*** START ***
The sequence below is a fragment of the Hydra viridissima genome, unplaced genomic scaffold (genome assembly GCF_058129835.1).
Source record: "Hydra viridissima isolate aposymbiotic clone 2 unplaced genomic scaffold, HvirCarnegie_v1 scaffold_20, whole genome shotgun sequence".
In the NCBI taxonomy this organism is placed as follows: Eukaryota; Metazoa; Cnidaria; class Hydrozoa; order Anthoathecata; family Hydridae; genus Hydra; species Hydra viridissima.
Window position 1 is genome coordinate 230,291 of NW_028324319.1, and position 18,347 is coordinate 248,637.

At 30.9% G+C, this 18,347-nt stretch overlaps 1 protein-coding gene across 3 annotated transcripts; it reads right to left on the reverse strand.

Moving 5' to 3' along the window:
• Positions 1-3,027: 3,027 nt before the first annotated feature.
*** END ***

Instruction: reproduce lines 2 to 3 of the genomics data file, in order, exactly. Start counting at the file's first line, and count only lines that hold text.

Source record: "Hydra viridissima isolate aposymbiotic clone 2 unplaced genomic scaffold, HvirCarnegie_v1 scaffold_20, whole genome shotgun sequence".
In the NCBI taxonomy this organism is placed as follows: Eukaryota; Metazoa; Cnidaria; class Hydrozoa; order Anthoathecata; family Hydridae; genus Hydra; species Hydra viridissima.